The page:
There were a few scenes not in the 1970s series that I don’t think worked or seeing the DVDs of the 1970s series made me not like this series’ treatment of those parts as much. When Elizabeth turns the tables on George making him swear on the Bible that he wouldn’t suspect her of loving Ross or question Valentine’s lineage, George well apart emotionally. It humanized him as much as anything could, but I felt he was too weak. Also, the melancholy in Demelza’s return and the end of the episode showed more doubt in the marriage’s future. It was sadder and I think that’s partly because while both are fine, this Demelza isn’t as spunky or humorous. She’s got spirit, but of a different sort. I did wish the peasants had burned down Trenwith.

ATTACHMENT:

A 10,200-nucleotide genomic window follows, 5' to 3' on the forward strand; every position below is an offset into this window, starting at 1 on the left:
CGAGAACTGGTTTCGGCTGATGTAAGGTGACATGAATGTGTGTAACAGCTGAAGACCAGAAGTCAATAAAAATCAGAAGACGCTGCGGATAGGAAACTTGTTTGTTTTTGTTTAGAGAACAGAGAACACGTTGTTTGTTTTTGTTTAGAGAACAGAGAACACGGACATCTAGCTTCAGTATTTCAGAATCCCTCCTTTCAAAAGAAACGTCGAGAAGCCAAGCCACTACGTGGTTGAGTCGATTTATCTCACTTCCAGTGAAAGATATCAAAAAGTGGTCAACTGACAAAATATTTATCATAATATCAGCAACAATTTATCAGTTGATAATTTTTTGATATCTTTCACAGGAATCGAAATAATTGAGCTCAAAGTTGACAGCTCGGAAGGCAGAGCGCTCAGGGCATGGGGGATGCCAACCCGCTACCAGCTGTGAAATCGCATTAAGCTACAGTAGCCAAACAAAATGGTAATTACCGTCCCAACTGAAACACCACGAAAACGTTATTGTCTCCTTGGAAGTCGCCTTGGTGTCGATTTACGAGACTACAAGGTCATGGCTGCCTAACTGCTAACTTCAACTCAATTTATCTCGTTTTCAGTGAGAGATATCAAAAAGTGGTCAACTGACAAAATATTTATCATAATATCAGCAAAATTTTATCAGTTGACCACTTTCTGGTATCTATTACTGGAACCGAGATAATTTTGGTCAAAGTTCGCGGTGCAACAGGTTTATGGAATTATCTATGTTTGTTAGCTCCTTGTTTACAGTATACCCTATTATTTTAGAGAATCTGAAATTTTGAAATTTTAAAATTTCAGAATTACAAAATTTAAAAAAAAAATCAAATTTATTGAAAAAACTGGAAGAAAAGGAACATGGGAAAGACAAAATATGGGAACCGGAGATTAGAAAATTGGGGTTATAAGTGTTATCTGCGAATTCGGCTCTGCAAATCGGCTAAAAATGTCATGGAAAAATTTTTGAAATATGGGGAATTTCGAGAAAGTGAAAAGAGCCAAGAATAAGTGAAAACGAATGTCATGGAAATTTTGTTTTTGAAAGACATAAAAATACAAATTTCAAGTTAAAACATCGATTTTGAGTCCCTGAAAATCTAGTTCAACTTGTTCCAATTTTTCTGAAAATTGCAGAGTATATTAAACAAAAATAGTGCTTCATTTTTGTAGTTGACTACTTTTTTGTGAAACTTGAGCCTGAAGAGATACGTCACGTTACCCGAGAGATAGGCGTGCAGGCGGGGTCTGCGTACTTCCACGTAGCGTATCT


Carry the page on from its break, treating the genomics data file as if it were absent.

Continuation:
I’ll add that I miss Jud’s character and I think casting went overboard with stereotyping the librarian as a complete wet noodle. He wasn’t so weak and pasty in 1976.

But all in all, the show was gripping. I admit I watched it twice since we’re in for a Masterpiece drought till Victoria returns.

I’m going to miss Ross, Demelza, Caroline, Dwight, Geoffrey Charles, Prudie, the guy with the scar, Elizabeth, Drake, Morwenna & Co. They return in the summer of 2018 in the U.K. I may need to get a VPN.

Company

Screen Shot 2017-11-16 at 1.31.43 PMI had no idea when I went to Northwestern’s production of Company by Stephen Sondheim and George Furth, that the story was famous. I actually thought that the musical would be about corporate America. I wasn’t adverse to different subject matter though.

The performers were remarkable, which is usually the case at Northwestern. They got the songs pitch perfect and every step of each dance was on the money.